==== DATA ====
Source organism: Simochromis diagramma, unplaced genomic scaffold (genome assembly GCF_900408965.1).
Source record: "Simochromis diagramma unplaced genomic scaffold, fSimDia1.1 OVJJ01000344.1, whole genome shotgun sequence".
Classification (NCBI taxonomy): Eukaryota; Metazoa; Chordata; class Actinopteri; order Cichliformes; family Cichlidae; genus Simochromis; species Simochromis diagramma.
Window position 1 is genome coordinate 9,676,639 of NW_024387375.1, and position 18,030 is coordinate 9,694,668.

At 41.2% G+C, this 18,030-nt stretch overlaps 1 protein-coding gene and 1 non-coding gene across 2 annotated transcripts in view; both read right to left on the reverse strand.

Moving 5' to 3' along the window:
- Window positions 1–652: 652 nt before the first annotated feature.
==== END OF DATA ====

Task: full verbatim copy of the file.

Source organism: Simochromis diagramma, unplaced genomic scaffold (genome assembly GCF_900408965.1).
Source record: "Simochromis diagramma unplaced genomic scaffold, fSimDia1.1 OVJJ01000344.1, whole genome shotgun sequence".
Classification (NCBI taxonomy): Eukaryota; Metazoa; Chordata; class Actinopteri; order Cichliformes; family Cichlidae; genus Simochromis; species Simochromis diagramma.
Window position 1 is genome coordinate 9,676,639 of NW_024387375.1, and position 18,030 is coordinate 9,694,668.

At 41.2% G+C, this 18,030-nt stretch overlaps 1 protein-coding gene and 1 non-coding gene across 2 annotated transcripts in view; both read right to left on the reverse strand.

Moving 5' to 3' along the window:
- Window positions 1–652: 652 nt before the first annotated feature.